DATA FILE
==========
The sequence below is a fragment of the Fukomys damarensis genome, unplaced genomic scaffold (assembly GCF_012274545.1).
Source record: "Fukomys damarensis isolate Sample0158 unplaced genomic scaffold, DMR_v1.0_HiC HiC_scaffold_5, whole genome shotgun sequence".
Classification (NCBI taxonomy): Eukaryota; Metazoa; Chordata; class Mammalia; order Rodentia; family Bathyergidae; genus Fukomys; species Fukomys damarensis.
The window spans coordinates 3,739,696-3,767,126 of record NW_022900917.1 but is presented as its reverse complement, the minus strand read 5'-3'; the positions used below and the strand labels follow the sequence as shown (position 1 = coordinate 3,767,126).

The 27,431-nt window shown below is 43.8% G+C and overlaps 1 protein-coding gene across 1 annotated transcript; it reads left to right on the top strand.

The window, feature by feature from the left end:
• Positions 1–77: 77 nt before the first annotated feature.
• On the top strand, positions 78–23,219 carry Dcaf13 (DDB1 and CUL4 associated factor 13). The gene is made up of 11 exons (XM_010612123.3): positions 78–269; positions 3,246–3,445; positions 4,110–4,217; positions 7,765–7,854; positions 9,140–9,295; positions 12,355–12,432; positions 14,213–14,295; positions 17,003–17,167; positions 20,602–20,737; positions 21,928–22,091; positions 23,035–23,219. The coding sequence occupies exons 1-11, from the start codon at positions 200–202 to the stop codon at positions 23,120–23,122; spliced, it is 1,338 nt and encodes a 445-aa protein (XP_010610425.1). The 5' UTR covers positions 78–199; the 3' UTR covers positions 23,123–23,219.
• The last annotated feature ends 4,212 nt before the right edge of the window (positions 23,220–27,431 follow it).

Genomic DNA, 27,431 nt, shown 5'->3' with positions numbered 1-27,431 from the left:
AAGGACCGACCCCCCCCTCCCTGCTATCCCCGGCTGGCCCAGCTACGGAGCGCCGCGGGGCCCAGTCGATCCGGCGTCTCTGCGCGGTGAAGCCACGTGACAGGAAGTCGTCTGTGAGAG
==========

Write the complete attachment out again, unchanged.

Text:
The sequence below is a fragment of the Fukomys damarensis genome, unplaced genomic scaffold (assembly GCF_012274545.1).
Source record: "Fukomys damarensis isolate Sample0158 unplaced genomic scaffold, DMR_v1.0_HiC HiC_scaffold_5, whole genome shotgun sequence".
Classification (NCBI taxonomy): Eukaryota; Metazoa; Chordata; class Mammalia; order Rodentia; family Bathyergidae; genus Fukomys; species Fukomys damarensis.
The window spans coordinates 3,739,696-3,767,126 of record NW_022900917.1 but is presented as its reverse complement, the minus strand read 5'-3'; the positions used below and the strand labels follow the sequence as shown (position 1 = coordinate 3,767,126).

The 27,431-nt window shown below is 43.8% G+C and overlaps 1 protein-coding gene across 1 annotated transcript; it reads left to right on the top strand.

The window, feature by feature from the left end:
• Positions 1–77: 77 nt before the first annotated feature.
• On the top strand, positions 78–23,219 carry Dcaf13 (DDB1 and CUL4 associated factor 13). The gene is made up of 11 exons (XM_010612123.3): positions 78–269; positions 3,246–3,445; positions 4,110–4,217; positions 7,765–7,854; positions 9,140–9,295; positions 12,355–12,432; positions 14,213–14,295; positions 17,003–17,167; positions 20,602–20,737; positions 21,928–22,091; positions 23,035–23,219. The coding sequence occupies exons 1-11, from the start codon at positions 200–202 to the stop codon at positions 23,120–23,122; spliced, it is 1,338 nt and encodes a 445-aa protein (XP_010610425.1). The 5' UTR covers positions 78–199; the 3' UTR covers positions 23,123–23,219.
• The last annotated feature ends 4,212 nt before the right edge of the window (positions 23,220–27,431 follow it).

Genomic DNA, 27,431 nt, shown 5'->3' with positions numbered 1-27,431 from the left:
AAGGACCGACCCCCCCCTCCCTGCTATCCCCGGCTGGCCCAGCTACGGAGCGCCGCGGGGCCCAGTCGATCCGGCGTCTCTGCGCGGTGAAGCCACGTGACAGGAAGTCGTCTGTGAGAG